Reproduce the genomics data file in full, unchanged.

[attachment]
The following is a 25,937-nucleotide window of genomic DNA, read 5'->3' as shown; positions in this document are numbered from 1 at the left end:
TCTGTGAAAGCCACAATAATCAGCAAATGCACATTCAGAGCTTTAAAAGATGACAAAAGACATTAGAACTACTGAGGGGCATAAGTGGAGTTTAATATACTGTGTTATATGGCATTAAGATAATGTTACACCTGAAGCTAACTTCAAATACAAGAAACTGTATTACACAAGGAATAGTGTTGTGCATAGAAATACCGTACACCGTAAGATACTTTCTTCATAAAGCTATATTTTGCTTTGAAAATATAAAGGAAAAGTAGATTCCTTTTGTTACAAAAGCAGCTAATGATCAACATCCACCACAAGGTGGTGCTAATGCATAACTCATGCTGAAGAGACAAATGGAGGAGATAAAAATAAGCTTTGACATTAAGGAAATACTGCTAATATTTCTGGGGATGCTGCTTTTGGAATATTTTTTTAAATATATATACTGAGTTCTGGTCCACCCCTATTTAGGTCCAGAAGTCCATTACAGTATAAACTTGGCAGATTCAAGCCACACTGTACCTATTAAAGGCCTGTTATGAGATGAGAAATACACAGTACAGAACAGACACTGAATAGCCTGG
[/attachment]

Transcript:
The following is a 25,937-nucleotide window of genomic DNA, read 5'->3' as shown; positions in this document are numbered from 1 at the left end:
TCTGTGAAAGCCACAATAATCAGCAAATGCACATTCAGAGCTTTAAAAGATGACAAAAGACATTAGAACTACTGAGGGGCATAAGTGGAGTTTAATATACTGTGTTATATGGCATTAAGATAATGTTACACCTGAAGCTAACTTCAAATACAAGAAACTGTATTACACAAGGAATAGTGTTGTGCATAGAAATACCGTACACCGTAAGATACTTTCTTCATAAAGCTATATTTTGCTTTGAAAATATAAAGGAAAAGTAGATTCCTTTTGTTACAAAAGCAGCTAATGATCAACATCCACCACAAGGTGGTGCTAATGCATAACTCATGCTGAAGAGACAAATGGAGGAGATAAAAATAAGCTTTGACATTAAGGAAATACTGCTAATATTTCTGGGGATGCTGCTTTTGGAATATTTTTTTAAATATATATACTGAGTTCTGGTCCACCCCTATTTAGGTCCAGAAGTCCATTACAGTATAAACTTGGCAGATTCAAGCCACACTGTACCTATTAAAGGCCTGTTATGAGATGAGAAATACACAGTACAGAACAGACACTGAATAGCCTGG